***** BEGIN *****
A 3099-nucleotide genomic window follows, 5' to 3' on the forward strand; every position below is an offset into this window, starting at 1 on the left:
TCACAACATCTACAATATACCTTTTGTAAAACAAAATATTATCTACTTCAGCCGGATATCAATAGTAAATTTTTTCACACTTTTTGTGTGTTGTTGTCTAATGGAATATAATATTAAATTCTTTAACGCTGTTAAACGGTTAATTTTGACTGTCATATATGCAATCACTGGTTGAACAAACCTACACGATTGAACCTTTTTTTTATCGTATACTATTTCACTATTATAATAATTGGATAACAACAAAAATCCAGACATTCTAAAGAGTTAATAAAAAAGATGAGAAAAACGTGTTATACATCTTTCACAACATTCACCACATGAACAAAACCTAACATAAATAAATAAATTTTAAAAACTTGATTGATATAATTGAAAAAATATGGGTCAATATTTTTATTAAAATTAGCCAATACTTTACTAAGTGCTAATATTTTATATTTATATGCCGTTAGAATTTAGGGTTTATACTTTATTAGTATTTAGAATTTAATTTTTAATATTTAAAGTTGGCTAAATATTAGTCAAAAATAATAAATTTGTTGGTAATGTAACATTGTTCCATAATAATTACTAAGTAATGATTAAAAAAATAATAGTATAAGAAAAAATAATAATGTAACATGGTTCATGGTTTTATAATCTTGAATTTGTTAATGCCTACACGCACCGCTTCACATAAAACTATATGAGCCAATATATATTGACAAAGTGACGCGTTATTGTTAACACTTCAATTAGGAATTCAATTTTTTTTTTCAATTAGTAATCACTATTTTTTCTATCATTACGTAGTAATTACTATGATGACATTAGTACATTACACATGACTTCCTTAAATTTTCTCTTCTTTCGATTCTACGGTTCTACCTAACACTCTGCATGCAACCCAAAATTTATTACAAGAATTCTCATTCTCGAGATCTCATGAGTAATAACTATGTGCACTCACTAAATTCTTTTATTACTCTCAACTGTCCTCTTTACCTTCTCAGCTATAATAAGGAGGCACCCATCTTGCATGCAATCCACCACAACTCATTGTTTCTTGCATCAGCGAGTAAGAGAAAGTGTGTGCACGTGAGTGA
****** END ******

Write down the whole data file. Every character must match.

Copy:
A 3099-nucleotide genomic window follows, 5' to 3' on the forward strand; every position below is an offset into this window, starting at 1 on the left:
TCACAACATCTACAATATACCTTTTGTAAAACAAAATATTATCTACTTCAGCCGGATATCAATAGTAAATTTTTTCACACTTTTTGTGTGTTGTTGTCTAATGGAATATAATATTAAATTCTTTAACGCTGTTAAACGGTTAATTTTGACTGTCATATATGCAATCACTGGTTGAACAAACCTACACGATTGAACCTTTTTTTTATCGTATACTATTTCACTATTATAATAATTGGATAACAACAAAAATCCAGACATTCTAAAGAGTTAATAAAAAAGATGAGAAAAACGTGTTATACATCTTTCACAACATTCACCACATGAACAAAACCTAACATAAATAAATAAATTTTAAAAACTTGATTGATATAATTGAAAAAATATGGGTCAATATTTTTATTAAAATTAGCCAATACTTTACTAAGTGCTAATATTTTATATTTATATGCCGTTAGAATTTAGGGTTTATACTTTATTAGTATTTAGAATTTAATTTTTAATATTTAAAGTTGGCTAAATATTAGTCAAAAATAATAAATTTGTTGGTAATGTAACATTGTTCCATAATAATTACTAAGTAATGATTAAAAAAATAATAGTATAAGAAAAAATAATAATGTAACATGGTTCATGGTTTTATAATCTTGAATTTGTTAATGCCTACACGCACCGCTTCACATAAAACTATATGAGCCAATATATATTGACAAAGTGACGCGTTATTGTTAACACTTCAATTAGGAATTCAATTTTTTTTTTCAATTAGTAATCACTATTTTTTCTATCATTACGTAGTAATTACTATGATGACATTAGTACATTACACATGACTTCCTTAAATTTTCTCTTCTTTCGATTCTACGGTTCTACCTAACACTCTGCATGCAACCCAAAATTTATTACAAGAATTCTCATTCTCGAGATCTCATGAGTAATAACTATGTGCACTCACTAAATTCTTTTATTACTCTCAACTGTCCTCTTTACCTTCTCAGCTATAATAAGGAGGCACCCATCTTGCATGCAATCCACCACAACTCATTGTTTCTTGCATCAGCGAGTAAGAGAAAGTGTGTGCACGTGAGTGA